I have been employed primarily as an artist since 2003. Prior to this I worked for ten years in education, before retraining in Theatre Arts at Swinburne University. In 2003 I established an independent theatre company, Spin Sisters. I then began to combine my passion for the arts and the concept of life-long education by exploring ways to collaborate with children and artists to generate art. In 2006 I established The Becken Project with Ken Evans - a designer and puppeteer who cofounded the internationally acclaimed visual theatre company Handspan Theatre (1977-2002). The Becken Project creates visual theatre, short films and installation in collaboration with children and artists. From 2005 to 2009 I worked at ArtPlay as a support officer. In this capacity, and in collaboration with Ken Evans, I curated and co-ordinated the annual ArtPlay Puppet Lab from 2006 to 2009. As The Becken Project Ken and I led four projects at ArtPlay including two Arts Grants projects, ‘From the Shadows’ (2007) and ‘Points of Change’ (2008). During this time we also devised four Arts Victoria Artists in Schools projects, which ran alongside the work at ArtPlay. All of these projects informed, inspired and fed into each other. Most importantly, they were all part of a line of questioning, research and practice that I continue to explore and develop today in my work as a collaborative artist with children, artists and communities, whether the work be for children, adults or both.
Collaborative work with children has formed a large part of my work since 2006. Working at ArtPlay in various capacities has informed and influenced much of the work I do with children. ArtPlay provided productive, well-resourced studio time for myself and Ken to explore making art with young people. ArtPlay was a lab for us - a place to experiment, with room to fail and learn. It is an inspiring place to work, with natural light, brilliant facilities and quality materials with which to work. It is also a rare, precious and important place for the cultural life of Melbourne and beyond. ArtPlay was, and continues to be, a place for me to meet many other artists who work with children and take part in very rich and dynamic conversations. Being part of the ArtPlay core staff gave me access to a huge variety of practitioners and ongoing conversations with Creative Producer Simon Spain, as we all investigated this fledgling field of rigorous art practice with children. Artists whose work at ArtPlay influenced my work with children include Sue Davis, Lynne Kent, Anne Ferguson, Trudy White and Lucy Griggs. I worked with an array of artists, especially during Puppet Lab, where we worked with puppeteers and makers with an extraordinary range and level of skills and experience, from master puppeteer Rod Primrose, to the young guns from Men of Steel. Many artists had not worked a great deal with children, which also sharpened my skills in operating as a link between adult and child artists.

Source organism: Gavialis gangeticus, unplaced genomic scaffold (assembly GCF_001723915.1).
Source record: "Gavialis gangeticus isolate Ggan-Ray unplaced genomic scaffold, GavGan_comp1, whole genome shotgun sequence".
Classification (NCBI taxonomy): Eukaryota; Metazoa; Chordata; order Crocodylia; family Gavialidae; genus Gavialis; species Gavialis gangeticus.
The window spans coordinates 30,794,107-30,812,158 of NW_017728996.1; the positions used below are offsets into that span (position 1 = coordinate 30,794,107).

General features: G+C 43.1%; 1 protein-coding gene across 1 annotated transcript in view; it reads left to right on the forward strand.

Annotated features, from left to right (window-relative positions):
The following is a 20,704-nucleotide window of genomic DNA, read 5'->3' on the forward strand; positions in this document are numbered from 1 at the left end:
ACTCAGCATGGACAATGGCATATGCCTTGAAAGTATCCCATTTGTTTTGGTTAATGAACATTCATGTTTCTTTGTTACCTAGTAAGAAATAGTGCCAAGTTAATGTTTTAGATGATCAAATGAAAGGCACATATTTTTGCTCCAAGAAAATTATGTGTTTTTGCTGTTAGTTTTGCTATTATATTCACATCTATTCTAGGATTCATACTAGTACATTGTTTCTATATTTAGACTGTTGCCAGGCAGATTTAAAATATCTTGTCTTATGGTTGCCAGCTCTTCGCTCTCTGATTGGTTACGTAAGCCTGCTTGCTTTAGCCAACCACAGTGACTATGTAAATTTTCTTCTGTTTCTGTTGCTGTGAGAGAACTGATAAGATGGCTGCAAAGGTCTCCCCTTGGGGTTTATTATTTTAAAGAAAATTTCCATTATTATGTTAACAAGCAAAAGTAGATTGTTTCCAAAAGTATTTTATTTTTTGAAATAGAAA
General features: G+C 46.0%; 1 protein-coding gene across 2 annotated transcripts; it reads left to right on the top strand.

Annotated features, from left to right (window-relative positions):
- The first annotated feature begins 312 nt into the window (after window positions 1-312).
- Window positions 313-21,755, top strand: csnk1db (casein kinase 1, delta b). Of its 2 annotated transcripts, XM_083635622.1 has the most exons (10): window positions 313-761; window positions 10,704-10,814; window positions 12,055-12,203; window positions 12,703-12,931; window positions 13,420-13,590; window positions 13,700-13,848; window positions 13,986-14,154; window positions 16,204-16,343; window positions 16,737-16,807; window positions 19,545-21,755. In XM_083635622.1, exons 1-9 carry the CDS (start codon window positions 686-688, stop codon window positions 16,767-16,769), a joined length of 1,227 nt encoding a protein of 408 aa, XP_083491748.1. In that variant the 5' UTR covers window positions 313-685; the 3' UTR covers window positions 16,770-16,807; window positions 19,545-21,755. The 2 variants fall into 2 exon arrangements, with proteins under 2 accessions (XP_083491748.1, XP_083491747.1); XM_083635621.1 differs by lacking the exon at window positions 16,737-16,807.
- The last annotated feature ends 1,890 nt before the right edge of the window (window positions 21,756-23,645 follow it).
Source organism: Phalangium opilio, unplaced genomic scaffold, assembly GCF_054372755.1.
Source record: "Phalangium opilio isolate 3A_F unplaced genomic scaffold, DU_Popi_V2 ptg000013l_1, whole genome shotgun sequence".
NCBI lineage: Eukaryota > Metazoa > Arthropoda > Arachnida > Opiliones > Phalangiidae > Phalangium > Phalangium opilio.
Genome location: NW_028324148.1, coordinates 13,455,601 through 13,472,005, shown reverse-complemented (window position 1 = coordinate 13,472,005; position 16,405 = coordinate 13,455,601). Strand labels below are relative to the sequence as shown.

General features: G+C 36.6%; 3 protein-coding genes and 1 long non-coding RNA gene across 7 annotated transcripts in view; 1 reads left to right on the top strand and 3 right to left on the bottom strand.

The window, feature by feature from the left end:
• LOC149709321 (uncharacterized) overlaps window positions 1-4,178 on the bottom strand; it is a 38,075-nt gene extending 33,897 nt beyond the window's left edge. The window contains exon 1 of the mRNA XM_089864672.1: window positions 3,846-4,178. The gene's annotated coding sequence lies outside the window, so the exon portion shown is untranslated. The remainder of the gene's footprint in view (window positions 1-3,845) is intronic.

By its very nature, theatre is a collaborative art form. The development of a new visual theatre performance is dependent on the collaboration between the director, designer, maker and the puppeteers among others. Even though the director guides the process and often takes on a position of leadership, it is the skills and expertise of each individual that contributes to the final piece. The idea for a show usually comes from one or two people and the director will make decisions about what stays and what goes. This does not diminish the collaborative process or the sense of ownership of the piece, but rather a successful collaborative process acknowledges and honours the varying roles each individual plays in what is essentially a shared outcome. Collaboration does not always mean equality in terms of the amount of input into a project. It does, however, mean that everybody is respected equally in terms of what they offer the project.
This is the idea that Ken and I communicate to the children with whom we collaborate. From very early on in the process we articulate that we are working in a similar way to that of professional theatre makers. We explain that taking on the roles of artistic directors means we will often have to make decisions about the final piece. We explain the currency of ideas - once an idea is shared it belongs to everybody to be built on, adapted and worked with in order to contribute to our shared vision. Some children immediately and confidently take on specific roles and become key collaborators. Others who require more direction are like apprentices watching and learning as they participate. Are these children still collaborators? Yes, as they still contribute to the final piece. There are, however, varying degrees of contribution in a collaborative process, not only when working with children but with professionals too. To me this does not diminish the collaborative nature of the work. Over time we have been given the opportunity to work with many of our apprentices again at ArtPlay and they have become key collaborators as they discover their interests and strengths. During the third of our workshop series at ArtPlay, which I discuss below, we saw several participants move from apprentices to key collaborators who confidently create complex characters and intricate performances.
Puppetry and Illusion
Puppetry and Illusion was a series of five workshops exploring black theatre with 8-15 year olds, and was held at ArtPlay over two months in 2006. Ken and I were interested in how we could work with children to create a performance that was as much the children’s work as it was ours. We chose an art form that was very familiar to us, but we had never worked with children on a creative development process in this way before. Our mode of working was to distill the known key elements of our creative process, including the vital element of remaining open to the unknown. After all, creating new work means making something that has never been done before.